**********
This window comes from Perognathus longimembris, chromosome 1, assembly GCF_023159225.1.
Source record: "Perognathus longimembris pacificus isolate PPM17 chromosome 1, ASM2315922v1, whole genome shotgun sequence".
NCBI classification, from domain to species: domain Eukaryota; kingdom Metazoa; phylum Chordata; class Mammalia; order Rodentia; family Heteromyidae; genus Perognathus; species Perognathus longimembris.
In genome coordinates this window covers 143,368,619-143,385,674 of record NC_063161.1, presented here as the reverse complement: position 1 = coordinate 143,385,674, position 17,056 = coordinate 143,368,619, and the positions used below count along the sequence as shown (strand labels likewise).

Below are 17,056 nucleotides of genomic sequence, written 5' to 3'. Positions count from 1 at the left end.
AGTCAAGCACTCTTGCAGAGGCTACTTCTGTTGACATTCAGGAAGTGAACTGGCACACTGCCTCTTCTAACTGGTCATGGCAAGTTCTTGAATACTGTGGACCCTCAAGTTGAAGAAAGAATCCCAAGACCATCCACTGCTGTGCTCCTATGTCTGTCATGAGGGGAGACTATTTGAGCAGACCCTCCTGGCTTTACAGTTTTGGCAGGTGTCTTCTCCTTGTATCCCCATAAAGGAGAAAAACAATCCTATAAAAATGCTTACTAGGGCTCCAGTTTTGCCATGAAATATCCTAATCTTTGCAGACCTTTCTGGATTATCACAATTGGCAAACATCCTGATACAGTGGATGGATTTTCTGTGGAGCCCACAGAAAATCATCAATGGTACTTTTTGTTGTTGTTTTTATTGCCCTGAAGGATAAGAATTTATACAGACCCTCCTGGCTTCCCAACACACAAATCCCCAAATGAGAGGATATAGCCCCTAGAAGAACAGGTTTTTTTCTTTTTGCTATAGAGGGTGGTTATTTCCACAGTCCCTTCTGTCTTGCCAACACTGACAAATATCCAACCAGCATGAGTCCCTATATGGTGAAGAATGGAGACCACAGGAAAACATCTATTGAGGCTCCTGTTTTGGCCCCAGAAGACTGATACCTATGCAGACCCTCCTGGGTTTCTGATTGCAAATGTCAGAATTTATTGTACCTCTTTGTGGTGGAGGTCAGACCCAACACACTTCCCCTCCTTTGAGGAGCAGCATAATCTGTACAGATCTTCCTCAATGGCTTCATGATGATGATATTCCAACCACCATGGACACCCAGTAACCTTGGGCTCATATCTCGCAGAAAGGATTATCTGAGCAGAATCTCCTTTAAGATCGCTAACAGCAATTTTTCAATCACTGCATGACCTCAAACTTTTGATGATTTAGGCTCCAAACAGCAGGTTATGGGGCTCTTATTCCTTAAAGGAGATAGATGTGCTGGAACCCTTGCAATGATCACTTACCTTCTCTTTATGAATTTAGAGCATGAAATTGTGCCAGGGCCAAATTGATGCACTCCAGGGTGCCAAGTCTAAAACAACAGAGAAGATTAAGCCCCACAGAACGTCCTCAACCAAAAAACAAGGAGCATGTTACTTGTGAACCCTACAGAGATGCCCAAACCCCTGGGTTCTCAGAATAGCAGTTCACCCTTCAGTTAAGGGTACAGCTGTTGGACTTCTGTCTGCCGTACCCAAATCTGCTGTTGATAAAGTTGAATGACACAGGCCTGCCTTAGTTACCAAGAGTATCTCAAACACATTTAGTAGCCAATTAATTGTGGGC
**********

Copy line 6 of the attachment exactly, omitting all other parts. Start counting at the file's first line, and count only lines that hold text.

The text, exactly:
AGTCAAGCACTCTTGCAGAGGCTACTTCTGTTGACATTCAGGAAGTGAACTGGCACACTGCCTCTTCTAACTGGTCATGGCAAGTTCTTGAATACTGTGGACCCTCAAGTTGAAGAAAGAATCCCAAGACCATCCACTGCTGTGCTCCTATGTCTGTCATGAGGGGAGACTATTTGAGCAGACCCTCCTGGCTTTACAGTTTTGGCAGGTGTCTTCTCCTTGTATCCCCATAAAGGAGAAAAACAATCCTATAAAAATGCTTACTAGGGCTCCAGTTTTGCCATGAAATATCCTAATCTTTGCAGACCTTTCTGGATTATCACAATTGGCAAACATCCTGATACAGTGGATGGATTTTCTGTGGAGCCCACAGAAAATCATCAATGGTACTTTTTGTTGTTGTTTTTATTGCCCTGAAGGATAAGAATTTATACAGACCCTCCTGGCTTCCCAACACACAAATCCCCAAATGAGAGGATATAGCCCCTAGAAGAACAGGTTTTTTTCTTTTTGCTATAGAGGGTGGTTATTTCCACAGTCCCTTCTGTCTTGCCAACACTGACAAATATCCAACCAGCATGAGTCCCTATATGGTGAAGAATGGAGACCACAGGAAAACATCTATTGAGGCTCCTGTTTTGGCCCCAGAAGACTGATACCTATGCAGACCCTCCTGGGTTTCTGATTGCAAATGTCAGAATTTATTGTACCTCTTTGTGGTGGAGGTCAGACCCAACACACTTCCCCTCCTTTGAGGAGCAGCATAATCTGTACAGATCTTCCTCAATGGCTTCATGATGATGATATTCCAACCACCATGGACACCCAGTAACCTTGGGCTCATATCTCGCAGAAAGGATTATCTGAGCAGAATCTCCTTTAAGATCGCTAACAGCAATTTTTCAATCACTGCATGACCTCAAACTTTTGATGATTTAGGCTCCAAACAGCAGGTTATGGGGCTCTTATTCCTTAAAGGAGATAGATGTGCTGGAACCCTTGCAATGATCACTTACCTTCTCTTTATGAATTTAGAGCATGAAATTGTGCCAGGGCCAAATTGATGCACTCCAGGGTGCCAAGTCTAAAACAACAGAGAAGATTAAGCCCCACAGAACGTCCTCAACCAAAAAACAAGGAGCATGTTACTTGTGAACCCTACAGAGATGCCCAAACCCCTGGGTTCTCAGAATAGCAGTTCACCCTTCAGTTAAGGGTACAGCTGTTGGACTTCTGTCTGCCGTACCCAAATCTGCTGTTGATAAAGTTGAATGACACAGGCCTGCCTTAGTTACCAAGAGTATCTCAAACACATTTAGTAGCCAATTAATTGTGGGC